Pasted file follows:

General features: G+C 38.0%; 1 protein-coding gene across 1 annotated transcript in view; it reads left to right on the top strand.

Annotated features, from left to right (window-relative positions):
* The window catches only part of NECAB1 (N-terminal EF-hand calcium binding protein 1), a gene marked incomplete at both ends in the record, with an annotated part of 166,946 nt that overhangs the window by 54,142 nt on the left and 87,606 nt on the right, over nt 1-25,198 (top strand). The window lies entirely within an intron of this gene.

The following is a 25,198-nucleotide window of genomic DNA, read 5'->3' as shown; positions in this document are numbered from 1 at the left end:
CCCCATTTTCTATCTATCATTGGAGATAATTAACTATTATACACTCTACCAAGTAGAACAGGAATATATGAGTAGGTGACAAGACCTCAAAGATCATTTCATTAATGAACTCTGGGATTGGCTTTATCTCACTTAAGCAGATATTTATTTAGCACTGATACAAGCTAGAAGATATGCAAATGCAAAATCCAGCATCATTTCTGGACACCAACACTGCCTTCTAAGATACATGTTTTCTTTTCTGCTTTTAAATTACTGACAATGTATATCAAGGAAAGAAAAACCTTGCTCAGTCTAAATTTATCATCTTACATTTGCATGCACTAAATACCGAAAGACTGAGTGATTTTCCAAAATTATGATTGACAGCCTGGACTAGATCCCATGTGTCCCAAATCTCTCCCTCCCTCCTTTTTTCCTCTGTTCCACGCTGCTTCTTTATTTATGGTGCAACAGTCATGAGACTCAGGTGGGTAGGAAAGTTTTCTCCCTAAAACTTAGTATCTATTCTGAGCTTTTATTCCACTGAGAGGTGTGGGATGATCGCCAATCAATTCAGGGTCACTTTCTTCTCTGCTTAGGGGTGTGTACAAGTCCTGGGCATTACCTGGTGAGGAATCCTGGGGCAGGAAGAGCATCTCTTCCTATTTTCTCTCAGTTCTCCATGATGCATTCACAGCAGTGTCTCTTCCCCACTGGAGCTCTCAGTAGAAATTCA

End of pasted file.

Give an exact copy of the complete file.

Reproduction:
General features: G+C 38.0%; 1 protein-coding gene across 1 annotated transcript in view; it reads left to right on the top strand.

Annotated features, from left to right (window-relative positions):
* The window catches only part of NECAB1 (N-terminal EF-hand calcium binding protein 1), a gene marked incomplete at both ends in the record, with an annotated part of 166,946 nt that overhangs the window by 54,142 nt on the left and 87,606 nt on the right, over nt 1-25,198 (top strand). The window lies entirely within an intron of this gene.

The following is a 25,198-nucleotide window of genomic DNA, read 5'->3' as shown; positions in this document are numbered from 1 at the left end:
CCCCATTTTCTATCTATCATTGGAGATAATTAACTATTATACACTCTACCAAGTAGAACAGGAATATATGAGTAGGTGACAAGACCTCAAAGATCATTTCATTAATGAACTCTGGGATTGGCTTTATCTCACTTAAGCAGATATTTATTTAGCACTGATACAAGCTAGAAGATATGCAAATGCAAAATCCAGCATCATTTCTGGACACCAACACTGCCTTCTAAGATACATGTTTTCTTTTCTGCTTTTAAATTACTGACAATGTATATCAAGGAAAGAAAAACCTTGCTCAGTCTAAATTTATCATCTTACATTTGCATGCACTAAATACCGAAAGACTGAGTGATTTTCCAAAATTATGATTGACAGCCTGGACTAGATCCCATGTGTCCCAAATCTCTCCCTCCCTCCTTTTTTCCTCTGTTCCACGCTGCTTCTTTATTTATGGTGCAACAGTCATGAGACTCAGGTGGGTAGGAAAGTTTTCTCCCTAAAACTTAGTATCTATTCTGAGCTTTTATTCCACTGAGAGGTGTGGGATGATCGCCAATCAATTCAGGGTCACTTTCTTCTCTGCTTAGGGGTGTGTACAAGTCCTGGGCATTACCTGGTGAGGAATCCTGGGGCAGGAAGAGCATCTCTTCCTATTTTCTCTCAGTTCTCCATGATGCATTCACAGCAGTGTCTCTTCCCCACTGGAGCTCTCAGTAGAAATTCA